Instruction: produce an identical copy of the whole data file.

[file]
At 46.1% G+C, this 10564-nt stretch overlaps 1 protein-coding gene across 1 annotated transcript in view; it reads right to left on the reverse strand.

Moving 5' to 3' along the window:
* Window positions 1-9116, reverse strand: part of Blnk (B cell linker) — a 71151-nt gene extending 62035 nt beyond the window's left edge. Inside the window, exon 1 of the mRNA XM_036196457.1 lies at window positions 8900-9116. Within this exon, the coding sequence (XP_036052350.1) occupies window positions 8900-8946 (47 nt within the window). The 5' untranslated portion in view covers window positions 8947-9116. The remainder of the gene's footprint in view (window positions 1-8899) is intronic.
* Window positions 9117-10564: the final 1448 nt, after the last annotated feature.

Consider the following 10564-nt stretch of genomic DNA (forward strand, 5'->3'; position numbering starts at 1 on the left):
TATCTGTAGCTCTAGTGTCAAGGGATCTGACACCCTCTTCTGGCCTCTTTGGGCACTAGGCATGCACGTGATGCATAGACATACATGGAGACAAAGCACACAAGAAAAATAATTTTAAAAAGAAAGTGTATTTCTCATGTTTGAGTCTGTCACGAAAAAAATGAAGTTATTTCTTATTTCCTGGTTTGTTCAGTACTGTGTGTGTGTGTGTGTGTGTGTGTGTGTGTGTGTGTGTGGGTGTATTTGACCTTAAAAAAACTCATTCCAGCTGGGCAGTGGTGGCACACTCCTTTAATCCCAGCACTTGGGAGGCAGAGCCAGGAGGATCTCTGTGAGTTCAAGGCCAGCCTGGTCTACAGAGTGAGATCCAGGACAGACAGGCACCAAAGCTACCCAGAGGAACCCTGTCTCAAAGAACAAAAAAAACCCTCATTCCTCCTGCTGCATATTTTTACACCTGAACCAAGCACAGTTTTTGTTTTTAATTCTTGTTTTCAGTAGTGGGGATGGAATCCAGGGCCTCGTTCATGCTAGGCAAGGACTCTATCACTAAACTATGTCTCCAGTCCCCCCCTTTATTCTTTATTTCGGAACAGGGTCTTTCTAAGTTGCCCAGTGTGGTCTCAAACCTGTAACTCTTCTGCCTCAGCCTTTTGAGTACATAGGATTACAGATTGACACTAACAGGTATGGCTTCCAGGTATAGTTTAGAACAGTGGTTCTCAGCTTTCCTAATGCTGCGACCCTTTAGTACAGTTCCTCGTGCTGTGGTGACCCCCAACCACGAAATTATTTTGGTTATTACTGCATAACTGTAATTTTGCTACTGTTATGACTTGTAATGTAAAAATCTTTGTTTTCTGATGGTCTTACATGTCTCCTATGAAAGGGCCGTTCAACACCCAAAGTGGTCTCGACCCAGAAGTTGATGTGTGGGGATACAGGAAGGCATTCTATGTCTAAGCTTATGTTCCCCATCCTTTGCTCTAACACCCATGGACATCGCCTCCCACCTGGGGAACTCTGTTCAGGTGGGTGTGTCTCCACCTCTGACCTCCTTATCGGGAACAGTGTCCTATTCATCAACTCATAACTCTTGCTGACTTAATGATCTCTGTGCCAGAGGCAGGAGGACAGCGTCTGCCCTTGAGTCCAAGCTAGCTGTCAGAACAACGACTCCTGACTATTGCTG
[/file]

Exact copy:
At 46.1% G+C, this 10564-nt stretch overlaps 1 protein-coding gene across 1 annotated transcript in view; it reads right to left on the reverse strand.

Moving 5' to 3' along the window:
* Window positions 1-9116, reverse strand: part of Blnk (B cell linker) — a 71151-nt gene extending 62035 nt beyond the window's left edge. Inside the window, exon 1 of the mRNA XM_036196457.1 lies at window positions 8900-9116. Within this exon, the coding sequence (XP_036052350.1) occupies window positions 8900-8946 (47 nt within the window). The 5' untranslated portion in view covers window positions 8947-9116. The remainder of the gene's footprint in view (window positions 1-8899) is intronic.
* Window positions 9117-10564: the final 1448 nt, after the last annotated feature.

Consider the following 10564-nt stretch of genomic DNA (forward strand, 5'->3'; position numbering starts at 1 on the left):
TATCTGTAGCTCTAGTGTCAAGGGATCTGACACCCTCTTCTGGCCTCTTTGGGCACTAGGCATGCACGTGATGCATAGACATACATGGAGACAAAGCACACAAGAAAAATAATTTTAAAAAGAAAGTGTATTTCTCATGTTTGAGTCTGTCACGAAAAAAATGAAGTTATTTCTTATTTCCTGGTTTGTTCAGTACTGTGTGTGTGTGTGTGTGTGTGTGTGTGTGTGTGTGTGTGGGTGTATTTGACCTTAAAAAAACTCATTCCAGCTGGGCAGTGGTGGCACACTCCTTTAATCCCAGCACTTGGGAGGCAGAGCCAGGAGGATCTCTGTGAGTTCAAGGCCAGCCTGGTCTACAGAGTGAGATCCAGGACAGACAGGCACCAAAGCTACCCAGAGGAACCCTGTCTCAAAGAACAAAAAAAACCCTCATTCCTCCTGCTGCATATTTTTACACCTGAACCAAGCACAGTTTTTGTTTTTAATTCTTGTTTTCAGTAGTGGGGATGGAATCCAGGGCCTCGTTCATGCTAGGCAAGGACTCTATCACTAAACTATGTCTCCAGTCCCCCCCTTTATTCTTTATTTCGGAACAGGGTCTTTCTAAGTTGCCCAGTGTGGTCTCAAACCTGTAACTCTTCTGCCTCAGCCTTTTGAGTACATAGGATTACAGATTGACACTAACAGGTATGGCTTCCAGGTATAGTTTAGAACAGTGGTTCTCAGCTTTCCTAATGCTGCGACCCTTTAGTACAGTTCCTCGTGCTGTGGTGACCCCCAACCACGAAATTATTTTGGTTATTACTGCATAACTGTAATTTTGCTACTGTTATGACTTGTAATGTAAAAATCTTTGTTTTCTGATGGTCTTACATGTCTCCTATGAAAGGGCCGTTCAACACCCAAAGTGGTCTCGACCCAGAAGTTGATGTGTGGGGATACAGGAAGGCATTCTATGTCTAAGCTTATGTTCCCCATCCTTTGCTCTAACACCCATGGACATCGCCTCCCACCTGGGGAACTCTGTTCAGGTGGGTGTGTCTCCACCTCTGACCTCCTTATCGGGAACAGTGTCCTATTCATCAACTCATAACTCTTGCTGACTTAATGATCTCTGTGCCAGAGGCAGGAGGACAGCGTCTGCCCTTGAGTCCAAGCTAGCTGTCAGAACAACGACTCCTGACTATTGCTG